It’s late on a Friday afternoon in November when Gippslandia has the opportunity to chat with Charles Solomon Junior (Monero/Ngarigo), the Aboriginal Business Development Manager at Gunaikurnai Land and Waters Aboriginal Corporation (GLaWAC).
Charles and the team at GLaWAC have been busy!
The new project announcements from GLaWAC over the past three months alone are mightily impressive – we’ve got a list of new business opportunities to gather details, and during our call Charles suggests that there could be more openings in the near future too.
“Traditional Owners have always been business people but we have been excluded from participating in the economy for 230 years”
In announcing the release of the Aboriginal Economic Development Strategy Gippsland, GLaWAC highlights that, “Traditional Owners have always been business people but we have been excluded from participating in the economy for 230 years”, adding that it’s time to “put Aboriginal business back in Aboriginal hands”.
GLaWAC is the host organisation for the strategy, but it has been developed collaboratively with, “a full invitation for the whole of Community, its organisations and Aboriginal business to contribute during the consultation phase”. Given the pandemic, a ‘living strategy’ has been created: one that “will grow and allow ongoing engagement with those wishing to contribute to the economic future of Aboriginal Gippsland”.
The purpose of the strategy is to “facilitate and progress the economic development aspirations of the Gippsland Aboriginal Community and to support established businesses to grow and flourish”.
Sure, the aspirational strategy seeks to drive economic advancement, but it also describes the core values when pursuing this growth. This includes “drawing on their vibrant cultural heritage and knowledge systems, encouraging Community connectedness, and establishing productive partnerships and collaborative ventures”.
Recently, GLaWAC and the Victorian Fisheries Authority have entered into a partnership to grow oysters in the waters surrounding Lakes Entrance.
At the announcement, the General Manager for GLaWAC’s On Country team and incoming CEO, Daniel Miller, said the project would help create jobs in his community by growing a food source that had long nourished Indigenous people.
Charles adds that the project is in its early stages with stakeholder engagement underway.
But, it’s an exciting opportunity, especially when you consider that Tasmania produces 36 million oysters worth over $20 million per year. It’d be great if a Gippsland-based initiative could take a bite out of that delicious market.
GLaWAC was one of seven successful applicants to the What’s Your Food or Fibre Challenge, Gippsland? program, delivered with funding from the Victorian Government’s Gippsland Regional Partnership and in collaboration with key partner Food & Fibre Gippsland.
Charles is leading a team of researchers and industry experts, including Federation University environmental scientist Dr Jess Reeves, and representatives from Food & Fibre Gippsland, TAFE Gippsland and Regional Development Victoria for this project, which aims to bring optimum Traditional Foods to market through First Nations–run enterprises.
The team is currently surveying leading chefs and food manufacturers in Gippsland and Melbourne, and the Gippsland community, to determine the market demand for particular Traditional Food ingredients and which products are most likely to be economically feasible to produce in the region.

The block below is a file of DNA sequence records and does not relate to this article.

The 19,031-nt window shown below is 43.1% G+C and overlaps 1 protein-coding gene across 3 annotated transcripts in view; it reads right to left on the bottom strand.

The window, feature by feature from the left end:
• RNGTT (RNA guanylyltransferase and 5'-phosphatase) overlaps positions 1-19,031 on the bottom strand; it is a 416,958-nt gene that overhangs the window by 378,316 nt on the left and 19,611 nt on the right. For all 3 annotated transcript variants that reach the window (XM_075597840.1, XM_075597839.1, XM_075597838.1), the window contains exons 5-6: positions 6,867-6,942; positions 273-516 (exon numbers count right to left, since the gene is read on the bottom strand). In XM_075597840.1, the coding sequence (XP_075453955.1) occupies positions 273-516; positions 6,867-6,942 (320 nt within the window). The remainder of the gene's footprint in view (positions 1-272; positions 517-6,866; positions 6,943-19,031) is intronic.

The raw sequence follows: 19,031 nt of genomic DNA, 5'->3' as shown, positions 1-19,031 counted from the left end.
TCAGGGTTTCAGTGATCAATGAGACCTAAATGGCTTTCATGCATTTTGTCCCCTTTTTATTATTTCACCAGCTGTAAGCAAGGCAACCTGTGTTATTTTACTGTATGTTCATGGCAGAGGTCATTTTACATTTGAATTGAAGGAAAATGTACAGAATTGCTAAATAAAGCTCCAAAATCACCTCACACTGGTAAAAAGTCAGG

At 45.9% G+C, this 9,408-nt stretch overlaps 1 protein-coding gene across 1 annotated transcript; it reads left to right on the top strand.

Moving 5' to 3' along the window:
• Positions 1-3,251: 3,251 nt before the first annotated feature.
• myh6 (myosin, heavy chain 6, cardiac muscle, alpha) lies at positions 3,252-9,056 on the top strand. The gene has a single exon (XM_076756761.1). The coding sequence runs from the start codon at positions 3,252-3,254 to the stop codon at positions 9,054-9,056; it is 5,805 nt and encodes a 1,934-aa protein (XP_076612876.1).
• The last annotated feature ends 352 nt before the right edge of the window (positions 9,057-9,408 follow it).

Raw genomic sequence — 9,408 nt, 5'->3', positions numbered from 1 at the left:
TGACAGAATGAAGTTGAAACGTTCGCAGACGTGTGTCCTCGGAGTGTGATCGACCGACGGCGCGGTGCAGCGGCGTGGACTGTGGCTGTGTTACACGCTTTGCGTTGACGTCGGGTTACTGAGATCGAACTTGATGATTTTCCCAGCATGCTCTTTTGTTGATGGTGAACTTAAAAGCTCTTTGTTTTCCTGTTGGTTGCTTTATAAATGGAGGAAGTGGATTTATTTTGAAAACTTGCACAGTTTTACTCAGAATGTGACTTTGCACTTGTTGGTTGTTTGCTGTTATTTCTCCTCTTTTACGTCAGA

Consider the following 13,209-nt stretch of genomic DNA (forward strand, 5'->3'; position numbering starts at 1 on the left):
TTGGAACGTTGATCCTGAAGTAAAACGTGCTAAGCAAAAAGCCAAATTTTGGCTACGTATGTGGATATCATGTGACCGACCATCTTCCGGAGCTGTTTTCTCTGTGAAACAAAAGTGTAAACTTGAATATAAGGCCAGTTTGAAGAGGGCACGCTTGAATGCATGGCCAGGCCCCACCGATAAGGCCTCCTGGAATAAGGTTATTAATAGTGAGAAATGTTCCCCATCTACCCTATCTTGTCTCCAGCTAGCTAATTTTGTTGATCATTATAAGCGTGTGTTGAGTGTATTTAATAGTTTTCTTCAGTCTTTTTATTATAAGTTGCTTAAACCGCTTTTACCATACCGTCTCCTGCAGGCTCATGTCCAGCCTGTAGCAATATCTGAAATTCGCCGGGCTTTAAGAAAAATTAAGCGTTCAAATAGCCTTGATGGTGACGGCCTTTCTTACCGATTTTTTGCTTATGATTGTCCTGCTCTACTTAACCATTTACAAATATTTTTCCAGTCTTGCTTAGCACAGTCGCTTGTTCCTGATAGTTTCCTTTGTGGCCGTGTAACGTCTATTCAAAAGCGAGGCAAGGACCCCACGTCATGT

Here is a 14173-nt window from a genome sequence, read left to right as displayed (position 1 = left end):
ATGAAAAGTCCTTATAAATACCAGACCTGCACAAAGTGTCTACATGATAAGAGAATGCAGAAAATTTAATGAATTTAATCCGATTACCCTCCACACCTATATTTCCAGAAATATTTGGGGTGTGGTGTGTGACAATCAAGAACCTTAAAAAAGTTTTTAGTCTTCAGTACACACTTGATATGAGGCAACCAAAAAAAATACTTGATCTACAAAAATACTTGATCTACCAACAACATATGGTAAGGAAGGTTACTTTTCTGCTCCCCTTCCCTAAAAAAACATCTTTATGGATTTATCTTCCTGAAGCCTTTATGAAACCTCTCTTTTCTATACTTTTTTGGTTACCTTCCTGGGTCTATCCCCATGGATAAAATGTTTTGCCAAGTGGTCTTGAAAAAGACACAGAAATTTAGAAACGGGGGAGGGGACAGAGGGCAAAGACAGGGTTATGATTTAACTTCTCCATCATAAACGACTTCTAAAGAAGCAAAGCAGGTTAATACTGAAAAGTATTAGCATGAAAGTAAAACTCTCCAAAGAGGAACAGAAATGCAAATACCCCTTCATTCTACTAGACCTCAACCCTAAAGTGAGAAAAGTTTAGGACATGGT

Charles explains that the Traditional Foods project will also examine the infrastructure requirements to best grow the local ingredients and bring them to consumers in a way that highlights their cultural significance, and that GLaWAC is already fortunate in having their Bush Café to taste, experiment and utilise potential foods.
Federation University environmental scientist and Traditional Foods Project Control Group member, Dr Jess Reeves, shared that, “The hunger for knowledge about Traditional Foods is growing rapidly, as we can see by the diversity of indigenous ingredients featured on menus. It is critical that Traditional Owners benefit from this. As we look to more sustainable food production systems, it only makes sense that we learn more about foods that are native to our regions, from the people who have been growing them for millennia.”
Finally, as Charles is describing the ‘current buzz in the younger mob’, given the new projects and employment opportunities opening up, especially in tour guiding and landscape design projects, we touch on GLaWAC’s exciting new purchase – a 103-hectare parcel of land in Yanakie, South Gippsland, next to Yiruk Wamoon (Wilsons Prom National Park) and the Corner Inlet Marine and Coastal Park.
This land purchase is a wonderful opportunity for our members to maintain a connection to this area. In addition, it enables GLaWAC to continue to protect cultural values and uses, gain economic independence, and heal Country – as a healthy Country leads to a healthy mob.
The property, just 500m from the entrance to Yiruk Wamoon, presents a unique cultural tourism opportunity, and will be known as Gunya Yanakie Nanjet Brataualung, which means ‘Home beyond the sandhills of the Nanjet, people of Brataualung’ in Gunaikurnai.
Closing our yarn with Charles, we empathise with the eagerness for the weekend’s pending arrival. Cultural tourism, landscaping, oyster farming trials, a Traditional Foods research project and a stunning new home beyond the sandhills – there’s a lot happening, and we haven’t been able to cover it all!
Not only can these projects provide new economic opportunities for Traditional Owners and their communities, but they stoke a deeper sense of pride for our unique region in all Gippslandians.